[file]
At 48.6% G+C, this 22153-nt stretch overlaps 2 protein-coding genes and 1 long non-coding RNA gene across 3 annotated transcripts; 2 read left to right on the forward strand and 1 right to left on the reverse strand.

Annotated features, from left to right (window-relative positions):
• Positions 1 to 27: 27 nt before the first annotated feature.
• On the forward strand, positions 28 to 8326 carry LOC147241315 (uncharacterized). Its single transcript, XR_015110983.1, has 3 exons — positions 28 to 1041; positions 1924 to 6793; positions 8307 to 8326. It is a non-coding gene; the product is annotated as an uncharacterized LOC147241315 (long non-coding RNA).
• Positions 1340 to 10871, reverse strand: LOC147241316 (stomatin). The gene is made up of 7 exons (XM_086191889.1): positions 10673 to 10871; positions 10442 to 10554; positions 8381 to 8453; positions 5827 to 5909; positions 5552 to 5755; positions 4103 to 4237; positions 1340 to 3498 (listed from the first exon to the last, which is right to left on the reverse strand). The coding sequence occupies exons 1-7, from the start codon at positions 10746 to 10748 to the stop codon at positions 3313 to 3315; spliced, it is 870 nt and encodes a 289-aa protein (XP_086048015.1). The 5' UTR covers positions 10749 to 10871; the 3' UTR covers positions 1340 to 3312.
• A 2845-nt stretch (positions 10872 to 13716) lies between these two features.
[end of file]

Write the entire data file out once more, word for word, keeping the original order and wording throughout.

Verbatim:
At 48.6% G+C, this 22153-nt stretch overlaps 2 protein-coding genes and 1 long non-coding RNA gene across 3 annotated transcripts; 2 read left to right on the forward strand and 1 right to left on the reverse strand.

Annotated features, from left to right (window-relative positions):
• Positions 1 to 27: 27 nt before the first annotated feature.
• On the forward strand, positions 28 to 8326 carry LOC147241315 (uncharacterized). Its single transcript, XR_015110983.1, has 3 exons — positions 28 to 1041; positions 1924 to 6793; positions 8307 to 8326. It is a non-coding gene; the product is annotated as an uncharacterized LOC147241315 (long non-coding RNA).
• Positions 1340 to 10871, reverse strand: LOC147241316 (stomatin). The gene is made up of 7 exons (XM_086191889.1): positions 10673 to 10871; positions 10442 to 10554; positions 8381 to 8453; positions 5827 to 5909; positions 5552 to 5755; positions 4103 to 4237; positions 1340 to 3498 (listed from the first exon to the last, which is right to left on the reverse strand). The coding sequence occupies exons 1-7, from the start codon at positions 10746 to 10748 to the stop codon at positions 3313 to 3315; spliced, it is 870 nt and encodes a 289-aa protein (XP_086048015.1). The 5' UTR covers positions 10749 to 10871; the 3' UTR covers positions 1340 to 3312.
• A 2845-nt stretch (positions 10872 to 13716) lies between these two features.